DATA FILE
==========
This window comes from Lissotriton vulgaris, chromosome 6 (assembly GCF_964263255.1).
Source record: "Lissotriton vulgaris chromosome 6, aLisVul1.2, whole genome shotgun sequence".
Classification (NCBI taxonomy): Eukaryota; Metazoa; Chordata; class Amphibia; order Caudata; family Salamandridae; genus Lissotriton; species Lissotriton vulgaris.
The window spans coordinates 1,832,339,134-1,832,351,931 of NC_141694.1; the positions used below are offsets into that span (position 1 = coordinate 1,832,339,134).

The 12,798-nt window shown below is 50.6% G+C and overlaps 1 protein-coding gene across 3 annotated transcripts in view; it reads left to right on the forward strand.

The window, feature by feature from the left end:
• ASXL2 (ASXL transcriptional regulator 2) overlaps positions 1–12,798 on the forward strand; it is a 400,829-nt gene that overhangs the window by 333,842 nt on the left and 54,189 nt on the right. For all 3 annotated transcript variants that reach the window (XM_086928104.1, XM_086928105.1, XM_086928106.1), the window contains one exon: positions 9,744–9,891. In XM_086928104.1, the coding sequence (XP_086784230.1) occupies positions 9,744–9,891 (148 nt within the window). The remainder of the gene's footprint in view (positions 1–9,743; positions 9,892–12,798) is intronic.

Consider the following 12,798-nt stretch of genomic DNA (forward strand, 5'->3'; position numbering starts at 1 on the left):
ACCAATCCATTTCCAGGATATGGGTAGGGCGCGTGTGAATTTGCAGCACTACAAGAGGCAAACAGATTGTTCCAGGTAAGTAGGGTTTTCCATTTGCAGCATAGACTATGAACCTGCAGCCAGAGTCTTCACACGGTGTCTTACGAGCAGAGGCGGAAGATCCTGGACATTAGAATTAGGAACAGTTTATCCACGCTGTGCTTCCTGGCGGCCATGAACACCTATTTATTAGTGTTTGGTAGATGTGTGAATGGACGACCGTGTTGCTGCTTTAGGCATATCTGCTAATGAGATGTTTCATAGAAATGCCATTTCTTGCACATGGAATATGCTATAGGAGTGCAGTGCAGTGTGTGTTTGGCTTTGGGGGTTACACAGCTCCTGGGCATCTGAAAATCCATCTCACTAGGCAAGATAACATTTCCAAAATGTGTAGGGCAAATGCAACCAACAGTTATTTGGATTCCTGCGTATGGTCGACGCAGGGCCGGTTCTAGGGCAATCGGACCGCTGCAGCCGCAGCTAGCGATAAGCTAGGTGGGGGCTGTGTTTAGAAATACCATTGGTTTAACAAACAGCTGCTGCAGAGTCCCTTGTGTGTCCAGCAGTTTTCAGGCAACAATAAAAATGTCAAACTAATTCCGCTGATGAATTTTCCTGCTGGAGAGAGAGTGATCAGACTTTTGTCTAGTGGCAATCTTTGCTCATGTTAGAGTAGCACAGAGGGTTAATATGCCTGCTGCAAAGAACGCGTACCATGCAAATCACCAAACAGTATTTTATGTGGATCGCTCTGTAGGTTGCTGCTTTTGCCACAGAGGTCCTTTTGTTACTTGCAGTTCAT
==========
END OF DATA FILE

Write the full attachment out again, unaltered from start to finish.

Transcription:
This window comes from Lissotriton vulgaris, chromosome 6 (assembly GCF_964263255.1).
Source record: "Lissotriton vulgaris chromosome 6, aLisVul1.2, whole genome shotgun sequence".
Classification (NCBI taxonomy): Eukaryota; Metazoa; Chordata; class Amphibia; order Caudata; family Salamandridae; genus Lissotriton; species Lissotriton vulgaris.
The window spans coordinates 1,832,339,134-1,832,351,931 of NC_141694.1; the positions used below are offsets into that span (position 1 = coordinate 1,832,339,134).

The 12,798-nt window shown below is 50.6% G+C and overlaps 1 protein-coding gene across 3 annotated transcripts in view; it reads left to right on the forward strand.

The window, feature by feature from the left end:
• ASXL2 (ASXL transcriptional regulator 2) overlaps positions 1–12,798 on the forward strand; it is a 400,829-nt gene that overhangs the window by 333,842 nt on the left and 54,189 nt on the right. For all 3 annotated transcript variants that reach the window (XM_086928104.1, XM_086928105.1, XM_086928106.1), the window contains one exon: positions 9,744–9,891. In XM_086928104.1, the coding sequence (XP_086784230.1) occupies positions 9,744–9,891 (148 nt within the window). The remainder of the gene's footprint in view (positions 1–9,743; positions 9,892–12,798) is intronic.

Consider the following 12,798-nt stretch of genomic DNA (forward strand, 5'->3'; position numbering starts at 1 on the left):
ACCAATCCATTTCCAGGATATGGGTAGGGCGCGTGTGAATTTGCAGCACTACAAGAGGCAAACAGATTGTTCCAGGTAAGTAGGGTTTTCCATTTGCAGCATAGACTATGAACCTGCAGCCAGAGTCTTCACACGGTGTCTTACGAGCAGAGGCGGAAGATCCTGGACATTAGAATTAGGAACAGTTTATCCACGCTGTGCTTCCTGGCGGCCATGAACACCTATTTATTAGTGTTTGGTAGATGTGTGAATGGACGACCGTGTTGCTGCTTTAGGCATATCTGCTAATGAGATGTTTCATAGAAATGCCATTTCTTGCACATGGAATATGCTATAGGAGTGCAGTGCAGTGTGTGTTTGGCTTTGGGGGTTACACAGCTCCTGGGCATCTGAAAATCCATCTCACTAGGCAAGATAACATTTCCAAAATGTGTAGGGCAAATGCAACCAACAGTTATTTGGATTCCTGCGTATGGTCGACGCAGGGCCGGTTCTAGGGCAATCGGACCGCTGCAGCCGCAGCTAGCGATAAGCTAGGTGGGGGCTGTGTTTAGAAATACCATTGGTTTAACAAACAGCTGCTGCAGAGTCCCTTGTGTGTCCAGCAGTTTTCAGGCAACAATAAAAATGTCAAACTAATTCCGCTGATGAATTTTCCTGCTGGAGAGAGAGTGATCAGACTTTTGTCTAGTGGCAATCTTTGCTCATGTTAGAGTAGCACAGAGGGTTAATATGCCTGCTGCAAAGAACGCGTACCATGCAAATCACCAAACAGTATTTTATGTGGATCGCTCTGTAGGTTGCTGCTTTTGCCACAGAGGTCCTTTTGTTACTTGCAGTTCAT